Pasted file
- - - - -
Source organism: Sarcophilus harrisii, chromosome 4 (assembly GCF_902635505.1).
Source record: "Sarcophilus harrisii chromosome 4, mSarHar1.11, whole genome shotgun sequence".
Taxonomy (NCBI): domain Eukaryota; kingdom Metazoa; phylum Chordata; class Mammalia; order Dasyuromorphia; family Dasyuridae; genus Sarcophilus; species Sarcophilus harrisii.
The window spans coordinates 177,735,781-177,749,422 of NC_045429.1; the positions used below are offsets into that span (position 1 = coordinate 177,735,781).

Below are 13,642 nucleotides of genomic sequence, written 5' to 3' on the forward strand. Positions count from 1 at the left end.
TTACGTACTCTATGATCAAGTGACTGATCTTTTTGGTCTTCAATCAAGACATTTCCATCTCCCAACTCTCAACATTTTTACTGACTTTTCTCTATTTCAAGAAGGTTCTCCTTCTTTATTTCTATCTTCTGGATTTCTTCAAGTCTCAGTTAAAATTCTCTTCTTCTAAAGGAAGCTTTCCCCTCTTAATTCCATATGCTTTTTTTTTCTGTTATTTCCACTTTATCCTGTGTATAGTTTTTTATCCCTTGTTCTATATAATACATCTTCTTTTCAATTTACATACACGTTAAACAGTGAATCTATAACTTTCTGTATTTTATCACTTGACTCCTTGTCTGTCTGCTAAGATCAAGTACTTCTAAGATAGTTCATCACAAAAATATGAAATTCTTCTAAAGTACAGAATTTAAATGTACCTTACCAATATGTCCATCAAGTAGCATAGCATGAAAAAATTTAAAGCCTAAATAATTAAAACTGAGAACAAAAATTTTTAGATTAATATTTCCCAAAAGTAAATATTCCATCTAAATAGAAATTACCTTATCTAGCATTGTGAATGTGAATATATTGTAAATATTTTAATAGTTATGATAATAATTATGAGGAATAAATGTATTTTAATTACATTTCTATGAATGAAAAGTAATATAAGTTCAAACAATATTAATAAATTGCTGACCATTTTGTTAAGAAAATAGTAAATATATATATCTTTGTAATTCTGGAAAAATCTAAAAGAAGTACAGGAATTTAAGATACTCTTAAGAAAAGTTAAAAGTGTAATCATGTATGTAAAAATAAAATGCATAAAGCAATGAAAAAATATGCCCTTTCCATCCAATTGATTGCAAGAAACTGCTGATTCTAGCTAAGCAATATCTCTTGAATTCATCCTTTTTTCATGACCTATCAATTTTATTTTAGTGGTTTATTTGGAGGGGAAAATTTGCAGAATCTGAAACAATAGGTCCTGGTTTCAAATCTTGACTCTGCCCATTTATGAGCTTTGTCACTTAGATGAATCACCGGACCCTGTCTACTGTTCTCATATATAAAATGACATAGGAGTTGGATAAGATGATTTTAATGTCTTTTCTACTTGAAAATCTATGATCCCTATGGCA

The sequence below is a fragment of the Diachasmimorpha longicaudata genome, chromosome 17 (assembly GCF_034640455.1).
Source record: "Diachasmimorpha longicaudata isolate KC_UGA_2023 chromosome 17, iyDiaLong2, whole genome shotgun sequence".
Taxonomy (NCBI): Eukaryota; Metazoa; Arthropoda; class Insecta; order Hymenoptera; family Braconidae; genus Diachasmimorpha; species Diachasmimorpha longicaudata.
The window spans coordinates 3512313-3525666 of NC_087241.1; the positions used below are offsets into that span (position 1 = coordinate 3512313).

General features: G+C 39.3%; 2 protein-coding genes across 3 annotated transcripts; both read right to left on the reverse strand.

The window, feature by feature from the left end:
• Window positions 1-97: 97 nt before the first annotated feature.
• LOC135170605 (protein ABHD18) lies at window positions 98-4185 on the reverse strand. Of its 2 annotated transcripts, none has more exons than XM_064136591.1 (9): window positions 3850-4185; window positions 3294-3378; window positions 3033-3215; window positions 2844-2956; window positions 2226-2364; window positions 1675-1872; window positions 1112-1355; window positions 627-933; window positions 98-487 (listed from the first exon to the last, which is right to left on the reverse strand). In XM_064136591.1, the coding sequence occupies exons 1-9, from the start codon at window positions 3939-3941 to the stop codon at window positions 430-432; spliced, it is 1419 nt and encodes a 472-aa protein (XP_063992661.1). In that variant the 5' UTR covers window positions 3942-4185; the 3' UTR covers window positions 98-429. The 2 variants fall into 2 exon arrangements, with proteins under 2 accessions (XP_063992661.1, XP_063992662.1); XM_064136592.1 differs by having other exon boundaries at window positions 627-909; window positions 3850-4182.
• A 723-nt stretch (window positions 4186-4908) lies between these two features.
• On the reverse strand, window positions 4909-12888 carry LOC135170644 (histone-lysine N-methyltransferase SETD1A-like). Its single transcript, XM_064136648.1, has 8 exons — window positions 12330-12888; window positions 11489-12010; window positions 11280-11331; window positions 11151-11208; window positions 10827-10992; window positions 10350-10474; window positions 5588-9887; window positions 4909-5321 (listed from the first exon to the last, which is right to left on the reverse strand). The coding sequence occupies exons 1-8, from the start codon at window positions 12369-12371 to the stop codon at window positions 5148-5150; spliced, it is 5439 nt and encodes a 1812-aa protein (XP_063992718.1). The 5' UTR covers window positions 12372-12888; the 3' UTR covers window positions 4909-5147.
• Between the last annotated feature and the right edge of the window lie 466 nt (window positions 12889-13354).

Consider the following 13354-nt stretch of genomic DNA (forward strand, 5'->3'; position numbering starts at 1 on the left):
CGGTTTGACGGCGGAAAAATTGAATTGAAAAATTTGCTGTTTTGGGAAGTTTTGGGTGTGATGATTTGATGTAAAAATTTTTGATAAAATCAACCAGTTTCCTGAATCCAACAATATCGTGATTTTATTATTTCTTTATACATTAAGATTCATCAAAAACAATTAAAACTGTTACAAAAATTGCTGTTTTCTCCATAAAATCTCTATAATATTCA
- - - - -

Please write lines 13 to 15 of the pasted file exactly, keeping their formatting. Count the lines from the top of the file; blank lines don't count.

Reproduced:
• Window positions 1-97: 97 nt before the first annotated feature.
• LOC135170605 (protein ABHD18) lies at window positions 98-4185 on the reverse strand. Of its 2 annotated transcripts, none has more exons than XM_064136591.1 (9): window positions 3850-4185; window positions 3294-3378; window positions 3033-3215; window positions 2844-2956; window positions 2226-2364; window positions 1675-1872; window positions 1112-1355; window positions 627-933; window positions 98-487 (listed from the first exon to the last, which is right to left on the reverse strand). In XM_064136591.1, the coding sequence occupies exons 1-9, from the start codon at window positions 3939-3941 to the stop codon at window positions 430-432; spliced, it is 1419 nt and encodes a 472-aa protein (XP_063992661.1). In that variant the 5' UTR covers window positions 3942-4185; the 3' UTR covers window positions 98-429. The 2 variants fall into 2 exon arrangements, with proteins under 2 accessions (XP_063992661.1, XP_063992662.1); XM_064136592.1 differs by having other exon boundaries at window positions 627-909; window positions 3850-4182.
• A 723-nt stretch (window positions 4186-4908) lies between these two features.